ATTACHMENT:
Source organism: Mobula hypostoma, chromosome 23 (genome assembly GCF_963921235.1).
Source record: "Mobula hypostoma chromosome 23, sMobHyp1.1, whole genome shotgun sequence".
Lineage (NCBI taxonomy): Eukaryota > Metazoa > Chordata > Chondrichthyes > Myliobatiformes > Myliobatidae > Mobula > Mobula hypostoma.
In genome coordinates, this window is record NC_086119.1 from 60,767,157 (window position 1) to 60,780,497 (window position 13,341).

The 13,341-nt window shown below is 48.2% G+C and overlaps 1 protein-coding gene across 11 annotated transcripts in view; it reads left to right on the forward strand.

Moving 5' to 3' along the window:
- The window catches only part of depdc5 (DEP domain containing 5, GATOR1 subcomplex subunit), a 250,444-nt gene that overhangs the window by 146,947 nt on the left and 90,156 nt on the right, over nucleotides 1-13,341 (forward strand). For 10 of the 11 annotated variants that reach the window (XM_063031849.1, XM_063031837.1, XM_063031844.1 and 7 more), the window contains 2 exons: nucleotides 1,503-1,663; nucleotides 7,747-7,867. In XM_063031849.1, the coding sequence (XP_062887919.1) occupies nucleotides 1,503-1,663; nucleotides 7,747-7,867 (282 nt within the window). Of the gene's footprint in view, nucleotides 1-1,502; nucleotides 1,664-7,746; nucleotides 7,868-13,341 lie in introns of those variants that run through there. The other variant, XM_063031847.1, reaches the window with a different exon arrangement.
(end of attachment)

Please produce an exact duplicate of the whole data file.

Source organism: Mobula hypostoma, chromosome 23 (genome assembly GCF_963921235.1).
Source record: "Mobula hypostoma chromosome 23, sMobHyp1.1, whole genome shotgun sequence".
Lineage (NCBI taxonomy): Eukaryota > Metazoa > Chordata > Chondrichthyes > Myliobatiformes > Myliobatidae > Mobula > Mobula hypostoma.
In genome coordinates, this window is record NC_086119.1 from 60,767,157 (window position 1) to 60,780,497 (window position 13,341).

The 13,341-nt window shown below is 48.2% G+C and overlaps 1 protein-coding gene across 11 annotated transcripts in view; it reads left to right on the forward strand.

Moving 5' to 3' along the window:
- The window catches only part of depdc5 (DEP domain containing 5, GATOR1 subcomplex subunit), a 250,444-nt gene that overhangs the window by 146,947 nt on the left and 90,156 nt on the right, over nucleotides 1-13,341 (forward strand). For 10 of the 11 annotated variants that reach the window (XM_063031849.1, XM_063031837.1, XM_063031844.1 and 7 more), the window contains 2 exons: nucleotides 1,503-1,663; nucleotides 7,747-7,867. In XM_063031849.1, the coding sequence (XP_062887919.1) occupies nucleotides 1,503-1,663; nucleotides 7,747-7,867 (282 nt within the window). Of the gene's footprint in view, nucleotides 1-1,502; nucleotides 1,664-7,746; nucleotides 7,868-13,341 lie in introns of those variants that run through there. The other variant, XM_063031847.1, reaches the window with a different exon arrangement.